• You can repeat a similar configuration very easily just by customizing the configuration definition.

It boils down to this: the person responsible for the actual application configuration does not need shell access and it provides a way of separating responsibilities of him and the system administrator(s).

Update:

Big practical disadvantage too: it's a big elephant to smash this mosquito, so it might not fit your current situation. Not everyone is familiar with Puppet and low-quality Puppet definitions are worse than having a script setting it all up.

This leads me to another similar but simpler approach: let the guy develop a script that runs the necessary commands to change the configuration. It has some of the advantages listed above, yet does not require that much of an elephant of a tool.

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So, edo should implement a whole config management system from the ground up, to accomplish his request? I don't disagree that having Puppet is a good idea for many environments, but if he only has one webserver, this would be a huge timesink with little return. –  mfinni Dec 6 '12 at 16:38
    
@mfinni No, he could. It's just another approach suggested worth checking out and might be useful for other viewers of the question in a possible slightly other type of environment. It's an elephant, yes, yet provides other advantages too. –  gertvdijk Dec 6 '12 at 16:42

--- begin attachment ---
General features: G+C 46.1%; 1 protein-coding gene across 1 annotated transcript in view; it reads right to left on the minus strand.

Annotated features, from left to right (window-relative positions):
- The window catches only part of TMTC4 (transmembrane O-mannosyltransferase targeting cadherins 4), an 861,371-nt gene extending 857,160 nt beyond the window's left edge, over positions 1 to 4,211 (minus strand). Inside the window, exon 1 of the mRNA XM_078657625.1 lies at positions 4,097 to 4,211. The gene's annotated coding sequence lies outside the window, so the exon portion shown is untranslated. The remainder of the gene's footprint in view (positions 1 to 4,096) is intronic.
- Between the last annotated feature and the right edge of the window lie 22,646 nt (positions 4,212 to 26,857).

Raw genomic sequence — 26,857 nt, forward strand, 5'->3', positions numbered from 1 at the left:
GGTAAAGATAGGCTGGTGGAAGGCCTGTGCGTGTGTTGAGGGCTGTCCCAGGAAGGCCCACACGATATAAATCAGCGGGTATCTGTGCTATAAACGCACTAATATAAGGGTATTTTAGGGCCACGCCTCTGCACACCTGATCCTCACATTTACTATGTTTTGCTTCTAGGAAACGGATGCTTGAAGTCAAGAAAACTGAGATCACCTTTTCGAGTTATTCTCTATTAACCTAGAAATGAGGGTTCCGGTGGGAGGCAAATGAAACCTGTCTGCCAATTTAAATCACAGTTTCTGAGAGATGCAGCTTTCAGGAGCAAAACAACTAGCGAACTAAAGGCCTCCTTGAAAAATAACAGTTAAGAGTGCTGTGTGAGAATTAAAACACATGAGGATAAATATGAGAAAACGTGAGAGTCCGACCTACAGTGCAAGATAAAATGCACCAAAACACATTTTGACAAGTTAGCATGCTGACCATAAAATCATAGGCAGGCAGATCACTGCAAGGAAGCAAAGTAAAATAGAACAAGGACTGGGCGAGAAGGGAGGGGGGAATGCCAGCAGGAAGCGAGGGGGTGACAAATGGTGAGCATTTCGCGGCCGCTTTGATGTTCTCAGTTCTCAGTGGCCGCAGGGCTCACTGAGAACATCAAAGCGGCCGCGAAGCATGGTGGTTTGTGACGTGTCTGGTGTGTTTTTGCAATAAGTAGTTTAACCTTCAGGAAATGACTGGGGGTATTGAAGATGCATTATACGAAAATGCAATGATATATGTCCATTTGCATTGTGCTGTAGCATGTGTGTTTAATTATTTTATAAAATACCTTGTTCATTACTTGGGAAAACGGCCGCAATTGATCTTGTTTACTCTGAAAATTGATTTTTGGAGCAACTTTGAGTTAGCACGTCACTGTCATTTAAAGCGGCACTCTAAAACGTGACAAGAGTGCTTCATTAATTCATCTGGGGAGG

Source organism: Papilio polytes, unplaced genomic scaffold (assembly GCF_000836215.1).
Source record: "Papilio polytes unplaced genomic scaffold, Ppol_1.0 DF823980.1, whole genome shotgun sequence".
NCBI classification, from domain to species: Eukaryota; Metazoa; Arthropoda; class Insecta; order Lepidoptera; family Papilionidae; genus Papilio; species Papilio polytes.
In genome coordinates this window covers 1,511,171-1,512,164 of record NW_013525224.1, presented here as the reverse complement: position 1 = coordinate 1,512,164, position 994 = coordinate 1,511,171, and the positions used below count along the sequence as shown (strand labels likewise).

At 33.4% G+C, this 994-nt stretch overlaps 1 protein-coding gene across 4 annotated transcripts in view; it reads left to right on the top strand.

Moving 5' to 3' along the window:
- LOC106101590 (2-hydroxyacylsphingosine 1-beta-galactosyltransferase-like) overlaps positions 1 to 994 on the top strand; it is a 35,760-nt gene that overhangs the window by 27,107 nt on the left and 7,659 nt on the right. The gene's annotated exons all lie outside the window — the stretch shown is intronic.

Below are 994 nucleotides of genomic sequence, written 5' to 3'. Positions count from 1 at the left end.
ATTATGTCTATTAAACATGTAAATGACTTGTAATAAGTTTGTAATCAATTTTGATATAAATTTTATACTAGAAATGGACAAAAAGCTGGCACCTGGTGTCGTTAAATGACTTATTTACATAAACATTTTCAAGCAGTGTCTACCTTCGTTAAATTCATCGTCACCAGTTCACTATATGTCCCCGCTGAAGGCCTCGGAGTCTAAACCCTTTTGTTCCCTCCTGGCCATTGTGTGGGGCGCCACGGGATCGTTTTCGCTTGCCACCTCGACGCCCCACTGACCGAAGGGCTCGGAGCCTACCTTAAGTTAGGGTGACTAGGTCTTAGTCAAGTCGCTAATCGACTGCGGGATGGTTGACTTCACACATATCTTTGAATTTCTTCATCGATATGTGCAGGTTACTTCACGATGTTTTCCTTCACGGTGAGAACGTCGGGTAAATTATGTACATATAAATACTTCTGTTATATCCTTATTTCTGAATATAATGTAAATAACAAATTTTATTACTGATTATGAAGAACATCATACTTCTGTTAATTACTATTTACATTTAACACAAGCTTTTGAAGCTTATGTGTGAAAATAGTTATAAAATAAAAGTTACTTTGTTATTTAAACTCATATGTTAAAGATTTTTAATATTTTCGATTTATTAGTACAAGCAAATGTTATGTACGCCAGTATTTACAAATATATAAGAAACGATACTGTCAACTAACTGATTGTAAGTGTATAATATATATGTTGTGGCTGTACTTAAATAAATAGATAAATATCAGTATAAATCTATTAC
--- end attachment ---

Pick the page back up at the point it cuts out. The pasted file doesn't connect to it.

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Take a snapshot / make a backup before they start.

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Not quite an answer I'm afraid. Damage in some forms might already have taken place (e.g. stealing SSL private key) and it doesn't log anything. It will only allows you to revert to an earlier state of the machine. –  gertvdijk Dec 6 '12 at 16:45
    
Agreed, good point –  mike42 Dec 6 '12 at 16:48
    
Not entirely; one could diff the final machine with the snapshot at the end of the work, to examine what had changed. –  MadHatter Dec 6 '12 at 16:52
    
@MadHatter True. Yet, that probably hold an enormous amount of noise (log files, installed packages, etc.) and, it's not completely waterproof - for example, he could run a backdoor in a tmpfs which will survive until a reboot (yet that may be long enough to do more damage). –  gertvdijk Dec 6 '12 at 16:56
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Set that account up so that he is given a screen session (can attach with -rx at any time), probably with script enabled...

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How does that prevent him doing harmful stuff? (e.g. running commands as root and then quickly wiping traces, using SFTP, using another SSH connection with forced-command, etc.) –  gertvdijk Dec 6 '12 at 16:48
    
If more than auditability is desired, dont give him root :) and sftp could be restricted to a nonprivileged account used to transfer stuff, serverside forced-command is your friend even, and a chattr +a on certain log/script files plus removing CAP_LINUX_IMMUTABLE will make it rather difficult to wipe traces.... –  rackandboneman Dec 6 '12 at 17:03